Veteran scientist Stephen Hawking dies at the age of 76 at his residence in Cambridge. His family released an official statement regarding his death in the early hours of Wednesday morning. With his insights, he shaped the modern cosmology and stood as a great example for many upcoming scientists.
Stephen’s children Lucy, Robert and Tim said in a statement that, “We are deeply saddened that our beloved father passed away today. He was a great scientist and an extraordinary man whose work and legacy will live on for many years. His courage and persistence with his brilliance and humour inspired people across the world.
He once said: ‘It would not be much of a universe if it wasn’t home to the people you love.’ We will miss him forever.
With his synthetic voice and wicked sense of humour, he won the hearts of his fellow scientists. When he was diagnosed with Motor Neurone disease at the age of 21, he did not give up on anything and instead he survived with a great courage which made him live longer than half a century.
In his autobiography, My Brief History, he described his life and how he pursued his PhD. He wrote how it affected him when a boy he knew died from Leukaemia in a hospital and how it ignited a fresh sense of purpose in him.
Stephen Hawking on About the Time before Big Bang:
He made some outstanding innovations and discoveries all throughout his life. He even answered to the most questionable question as to what happened before the Big Bang?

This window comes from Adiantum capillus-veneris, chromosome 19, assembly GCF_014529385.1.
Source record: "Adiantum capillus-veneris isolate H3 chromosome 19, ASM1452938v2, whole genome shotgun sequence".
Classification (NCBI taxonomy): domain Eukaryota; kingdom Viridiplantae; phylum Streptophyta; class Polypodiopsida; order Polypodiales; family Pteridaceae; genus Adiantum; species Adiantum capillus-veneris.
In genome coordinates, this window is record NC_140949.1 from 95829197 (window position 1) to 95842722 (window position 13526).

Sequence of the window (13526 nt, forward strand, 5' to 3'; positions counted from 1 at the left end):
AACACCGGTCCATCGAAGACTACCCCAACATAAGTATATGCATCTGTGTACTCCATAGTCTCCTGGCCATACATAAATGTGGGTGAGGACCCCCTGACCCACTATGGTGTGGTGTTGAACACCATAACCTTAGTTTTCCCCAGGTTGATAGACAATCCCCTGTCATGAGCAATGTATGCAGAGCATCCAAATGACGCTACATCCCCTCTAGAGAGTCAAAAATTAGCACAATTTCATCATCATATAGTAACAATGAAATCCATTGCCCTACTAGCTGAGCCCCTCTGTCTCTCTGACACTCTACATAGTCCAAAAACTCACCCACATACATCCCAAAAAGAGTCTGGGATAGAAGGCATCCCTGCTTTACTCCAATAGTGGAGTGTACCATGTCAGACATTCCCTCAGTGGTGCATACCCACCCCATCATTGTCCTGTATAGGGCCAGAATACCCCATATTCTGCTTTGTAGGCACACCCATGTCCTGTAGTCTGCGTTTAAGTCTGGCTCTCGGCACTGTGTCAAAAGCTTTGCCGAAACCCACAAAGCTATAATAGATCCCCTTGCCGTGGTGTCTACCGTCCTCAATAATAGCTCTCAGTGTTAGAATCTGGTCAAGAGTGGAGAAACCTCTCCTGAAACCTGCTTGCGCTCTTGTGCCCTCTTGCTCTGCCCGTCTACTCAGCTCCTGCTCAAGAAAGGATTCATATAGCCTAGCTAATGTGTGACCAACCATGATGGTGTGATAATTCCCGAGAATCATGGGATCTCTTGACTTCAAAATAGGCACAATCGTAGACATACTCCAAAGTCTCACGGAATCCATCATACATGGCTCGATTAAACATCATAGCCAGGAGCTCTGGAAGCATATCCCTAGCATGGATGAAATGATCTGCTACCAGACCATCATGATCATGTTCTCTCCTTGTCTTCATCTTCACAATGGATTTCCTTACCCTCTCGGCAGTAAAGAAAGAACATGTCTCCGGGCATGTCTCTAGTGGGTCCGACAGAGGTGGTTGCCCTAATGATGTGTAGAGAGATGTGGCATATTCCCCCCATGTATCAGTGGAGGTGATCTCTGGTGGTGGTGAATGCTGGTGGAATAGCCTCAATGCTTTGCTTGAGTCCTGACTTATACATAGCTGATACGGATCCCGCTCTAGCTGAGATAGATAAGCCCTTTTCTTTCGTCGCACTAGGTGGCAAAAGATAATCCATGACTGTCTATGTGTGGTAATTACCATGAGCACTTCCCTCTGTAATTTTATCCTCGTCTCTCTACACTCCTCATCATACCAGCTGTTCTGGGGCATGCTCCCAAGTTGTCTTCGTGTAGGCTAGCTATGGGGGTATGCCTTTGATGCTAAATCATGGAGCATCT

He said, “The boundary condition of the universe … is that it has no boundary.” In other words, there is no time before time began as time was always there.
He tells that amidst this, an almost infinitely small quantum foam of the singularity before the Big Bang, time existed in a ‘bent’ state.
It was distorted along another dimension — always getting fractionally closer to, but never becoming anything. So there never was a Big Bang that created something from nothing.
Hawking said in one of his lectures that, “All the evidence seems to indicate, that the universe has not existed forever, but that it had a beginning, about 15 billion years ago.”
“There must have been a beginning. Otherwise, the universe would be in a state of a complete disorder by now and everything would be at the same temperature. In an infinite and everlasting universe, every line of sight would end on the surface of a star. This would mean that the night sky would have been as bright as the surface of the Sun. The only way of avoiding this problem would be if, for some reason, the stars did not shine before a certain time.”